Celebrate Sunday Mass - 7.11.21

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7/11/2021 (2 months ago)

By Deacon Keith Fournier

JULY 11, 2021 -- 15th Sunday in Ordinary Time 

Dear Catholic Online Community and Catholic Online School students...

I AM HAPPY TO OFFER EACH OF YOU AN INVITATION TO SUNDAY MASS ON THE FIFTEENTH SUNDAY in OORDINARY TIME in the Catholic Diocese of Tyler. The response to offering these liturgies online has been overwhelming. The readings, as always, offer so much for us to reflect on. It is helpful to pray through them and reflect upon them before we assist at Holy Mass.

Our first reading is taken from the Book of the Prophet Amos. Amos is one of what are called the "minor prophets" of the Hebrew Scriptures - what Christians call the Old Testament. There are twelve of these "minor prophets". The term does not reflect the lack of importance of the writings. Rather, the length of the Books. 

In this excerpt from the 7th chapter of Amos, we learn something about the challenges a true prophet of the Lord encounters, as well as the opposition they so often face because people often do not want to hear the word the Lord gives the prophets to deliver. Amos delivered his prophetic messages during the reign of King Jeroboam. With boldness, he spoke out against the leadership of the Northern Kingdom, Judah. This message of warning was to the chagrin of others who, while praising the same errors in leadership, were uttering false prophesies. Thus, he faced opposition from within. 

The message of the Book, in a general sense, is if God's people turn away from Him - Judgement results. 

He expresses this dynamic in his prophecies. It is reinforced in the visions given to Him which he uses to explain his message to the people. In our first reading, Amaziah, a priest, tells Amos to leave the land of Judah and stop speaking his prophetic words. He accuses Amos of being a false prophet because Amos is warning the King to turn away from sin. And Amos warns of the fall of the Kingdom.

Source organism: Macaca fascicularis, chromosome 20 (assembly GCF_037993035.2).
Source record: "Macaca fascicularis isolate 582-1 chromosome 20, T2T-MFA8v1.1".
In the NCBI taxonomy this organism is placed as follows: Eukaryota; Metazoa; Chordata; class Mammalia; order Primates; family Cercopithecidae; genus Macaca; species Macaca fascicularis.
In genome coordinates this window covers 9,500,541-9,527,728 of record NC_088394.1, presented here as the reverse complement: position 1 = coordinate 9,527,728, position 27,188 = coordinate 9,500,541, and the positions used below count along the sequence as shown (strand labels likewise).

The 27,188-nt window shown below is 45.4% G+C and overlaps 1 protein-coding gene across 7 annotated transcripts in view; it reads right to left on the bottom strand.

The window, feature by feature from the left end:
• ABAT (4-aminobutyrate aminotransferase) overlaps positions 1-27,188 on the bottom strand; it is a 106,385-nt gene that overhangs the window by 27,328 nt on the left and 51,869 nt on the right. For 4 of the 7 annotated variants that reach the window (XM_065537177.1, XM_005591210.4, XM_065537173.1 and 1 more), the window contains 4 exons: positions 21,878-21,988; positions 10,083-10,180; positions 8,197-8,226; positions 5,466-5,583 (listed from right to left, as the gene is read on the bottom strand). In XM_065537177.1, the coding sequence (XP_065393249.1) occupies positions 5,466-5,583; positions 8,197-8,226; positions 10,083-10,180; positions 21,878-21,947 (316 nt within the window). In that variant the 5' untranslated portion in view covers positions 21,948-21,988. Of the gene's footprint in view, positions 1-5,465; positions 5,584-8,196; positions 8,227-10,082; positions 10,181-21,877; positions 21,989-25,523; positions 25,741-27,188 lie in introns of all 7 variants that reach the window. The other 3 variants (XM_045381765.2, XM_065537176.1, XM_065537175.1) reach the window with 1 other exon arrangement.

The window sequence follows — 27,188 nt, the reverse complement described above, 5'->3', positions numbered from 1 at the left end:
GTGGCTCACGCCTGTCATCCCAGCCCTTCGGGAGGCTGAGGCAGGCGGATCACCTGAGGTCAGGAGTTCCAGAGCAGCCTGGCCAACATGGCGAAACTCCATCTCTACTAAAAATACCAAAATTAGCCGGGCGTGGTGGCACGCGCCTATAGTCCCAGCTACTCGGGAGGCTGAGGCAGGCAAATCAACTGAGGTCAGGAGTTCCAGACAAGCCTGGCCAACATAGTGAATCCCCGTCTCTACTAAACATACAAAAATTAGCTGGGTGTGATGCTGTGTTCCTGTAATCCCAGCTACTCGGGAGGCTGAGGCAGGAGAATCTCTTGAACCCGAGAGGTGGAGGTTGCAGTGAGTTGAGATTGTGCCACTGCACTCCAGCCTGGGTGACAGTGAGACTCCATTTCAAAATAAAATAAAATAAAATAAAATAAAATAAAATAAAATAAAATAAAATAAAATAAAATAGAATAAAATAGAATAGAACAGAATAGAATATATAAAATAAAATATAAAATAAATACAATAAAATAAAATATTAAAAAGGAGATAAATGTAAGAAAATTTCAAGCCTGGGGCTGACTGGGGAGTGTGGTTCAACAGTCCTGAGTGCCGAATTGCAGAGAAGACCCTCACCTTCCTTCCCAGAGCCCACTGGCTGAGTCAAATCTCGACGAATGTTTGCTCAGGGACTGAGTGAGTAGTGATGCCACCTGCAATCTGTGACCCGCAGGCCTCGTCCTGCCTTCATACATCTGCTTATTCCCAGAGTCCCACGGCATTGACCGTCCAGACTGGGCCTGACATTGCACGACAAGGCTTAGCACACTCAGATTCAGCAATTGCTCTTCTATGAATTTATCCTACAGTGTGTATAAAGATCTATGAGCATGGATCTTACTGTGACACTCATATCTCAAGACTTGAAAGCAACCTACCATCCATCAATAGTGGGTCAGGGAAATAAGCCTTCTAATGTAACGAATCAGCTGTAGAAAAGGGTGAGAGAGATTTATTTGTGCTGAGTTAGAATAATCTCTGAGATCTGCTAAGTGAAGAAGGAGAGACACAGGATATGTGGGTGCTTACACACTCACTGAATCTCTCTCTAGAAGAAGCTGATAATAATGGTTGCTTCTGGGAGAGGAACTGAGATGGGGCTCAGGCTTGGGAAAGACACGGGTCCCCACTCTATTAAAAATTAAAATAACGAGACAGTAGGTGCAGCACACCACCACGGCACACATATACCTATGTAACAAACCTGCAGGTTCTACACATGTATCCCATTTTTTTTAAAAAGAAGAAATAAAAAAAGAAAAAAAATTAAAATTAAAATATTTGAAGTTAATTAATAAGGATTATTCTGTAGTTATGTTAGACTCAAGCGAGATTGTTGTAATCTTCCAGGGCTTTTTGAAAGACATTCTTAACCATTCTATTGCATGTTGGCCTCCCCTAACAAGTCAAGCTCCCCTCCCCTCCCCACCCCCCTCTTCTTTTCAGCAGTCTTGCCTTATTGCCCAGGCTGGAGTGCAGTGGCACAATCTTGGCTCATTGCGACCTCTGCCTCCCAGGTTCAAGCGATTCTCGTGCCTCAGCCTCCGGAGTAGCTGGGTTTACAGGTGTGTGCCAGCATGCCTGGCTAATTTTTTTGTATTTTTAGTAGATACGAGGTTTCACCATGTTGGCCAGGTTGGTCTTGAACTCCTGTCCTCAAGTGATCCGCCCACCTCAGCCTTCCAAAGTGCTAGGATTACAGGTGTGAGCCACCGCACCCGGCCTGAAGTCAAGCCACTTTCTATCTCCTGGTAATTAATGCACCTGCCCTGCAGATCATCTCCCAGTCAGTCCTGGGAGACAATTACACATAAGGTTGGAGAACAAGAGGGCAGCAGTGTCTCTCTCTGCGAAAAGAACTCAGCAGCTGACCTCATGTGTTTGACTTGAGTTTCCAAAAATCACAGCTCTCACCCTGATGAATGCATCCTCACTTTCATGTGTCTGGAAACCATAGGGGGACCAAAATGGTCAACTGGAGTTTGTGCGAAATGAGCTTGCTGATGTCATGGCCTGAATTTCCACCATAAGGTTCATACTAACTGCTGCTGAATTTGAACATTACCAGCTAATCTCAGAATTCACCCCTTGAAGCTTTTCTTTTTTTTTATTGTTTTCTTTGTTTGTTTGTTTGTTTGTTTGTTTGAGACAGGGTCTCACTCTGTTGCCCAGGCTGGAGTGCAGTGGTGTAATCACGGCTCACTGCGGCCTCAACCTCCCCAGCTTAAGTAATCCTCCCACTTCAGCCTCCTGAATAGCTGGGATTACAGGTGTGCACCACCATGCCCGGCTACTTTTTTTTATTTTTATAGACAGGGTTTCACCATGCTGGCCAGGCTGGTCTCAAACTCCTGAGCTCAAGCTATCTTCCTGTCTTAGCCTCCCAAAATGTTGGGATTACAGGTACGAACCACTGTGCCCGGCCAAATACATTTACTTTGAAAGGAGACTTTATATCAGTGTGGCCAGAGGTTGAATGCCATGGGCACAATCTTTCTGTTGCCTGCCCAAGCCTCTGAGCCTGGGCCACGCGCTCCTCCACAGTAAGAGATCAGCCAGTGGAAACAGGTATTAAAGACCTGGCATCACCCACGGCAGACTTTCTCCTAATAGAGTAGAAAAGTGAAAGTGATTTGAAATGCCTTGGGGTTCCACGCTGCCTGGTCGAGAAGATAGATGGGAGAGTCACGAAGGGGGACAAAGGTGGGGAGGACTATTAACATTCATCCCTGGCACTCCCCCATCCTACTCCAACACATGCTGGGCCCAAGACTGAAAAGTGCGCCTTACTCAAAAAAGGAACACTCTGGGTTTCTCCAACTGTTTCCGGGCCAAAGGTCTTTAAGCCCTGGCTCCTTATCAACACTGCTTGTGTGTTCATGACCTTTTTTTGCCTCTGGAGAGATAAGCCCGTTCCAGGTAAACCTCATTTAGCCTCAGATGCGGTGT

Amos responds to Amaziah by emphasizing an essential aspect of the call to be a prophet, a spokesperson, of the Lord. That it is a genuine calling from the Lord and does not need the respect of men. Amos says "I was no prophet, nor have I belonged to a company of prophets, I was a shepherd and a dresser of Sycamores. The Lord took me from following the flock, and said to me, Go prophesy to my people Israel."  And he did just that. Because the Lord said it, he proclaimed it prophetically.

We have some prophets in our midst today. Sometimes their frank warnings make some, even in the leadership of the Church, uncomfortable. But they are being called to warn of the consequences of turning away from the truths of the faith. We need to hear their warnings and repent. 

In our second reading, taken from the first chapter of the first letter of the Apostle Paul to the Ephesians, we are reminded that the Lord has "chosen us, in Him, to be holy and without blemish". In another book of a minor prophet in the Hebrew Scriptures, the Book of Joel, the Lord promised that the day would come when He would pour out His Spirit on all flesh and "...your sons and your daughters shall prophesy..." (Joel 2:28).

In his sermon on the day of Pentecost - after the Holy Spirit fell on the disciples, who had gathered with Mary, the Mother of the Lord in the Upper Room - Peter quoted the entire prophecy of Joel. He told the crowd that it has been fulfilled in the outpouring of the Holy Spirit on the day of Pentecost, just as Jesus promised. This marked a distinct development from the role of Prophets in the Hebrew Scriptures. With the coming of the Messiah, and the outpouring of the Holy Spirit, the prophetic role of the whole Church, the New Israel, has now come. What does that mean for each one of us?

Each one of us, when we were Baptized into Jesus Christ, were incorporated into His Mystical Body, the Church. We now participate in His threefold office of "priest, prophet and king". We are called to live prophetically. We are called to speak - by both word and deed - the message of the Lord. 

Yes, there are still some within the Body of Christ with special prophetic gifts (See, Corinthians 12), but all of us have been called to prophesy. Do we believe this? Are we living a prophetic life? Are we speaking the Truth of the Lord to a generation which has lost its way? 

When we do, we will face opposition and we should not be surprised when it comes.

The Gospel text appointed for this Holy Mass, ties this entire theme all together. It is taken from the 6th chapter of the Gospel of St Mark. Jesus summons the twelve and sends them out, two by two. He empowers them to preach repentance and do battle with the demons who will oppose them. He tells them to heal the sick, anointing them with oil. In short, he calls them to be His Messengers, His Ambassadors. To carry on His redemptive Mission. He is the Head, and we are His Body.

He still sends us out - you and me - and, by the power Holy Spirit, empowers us to continue His Redemptive mission. He gives us the grace we need, a participation in His Divine Life, through the Sacraments. He gives us instructions through His written Word in the Bible and through the teaching of His Church. 

To be a Christian is to be a prophetic missionary, a disciple of Jesus. That is true no matter what our state in life, career, or age. How are we doing?  

May the Lord Jesus Christ be the center of your life and the heart of your home. Have a wonderful Lords Day.

Deacon Keith Fournier
Dean of Catholic Online School

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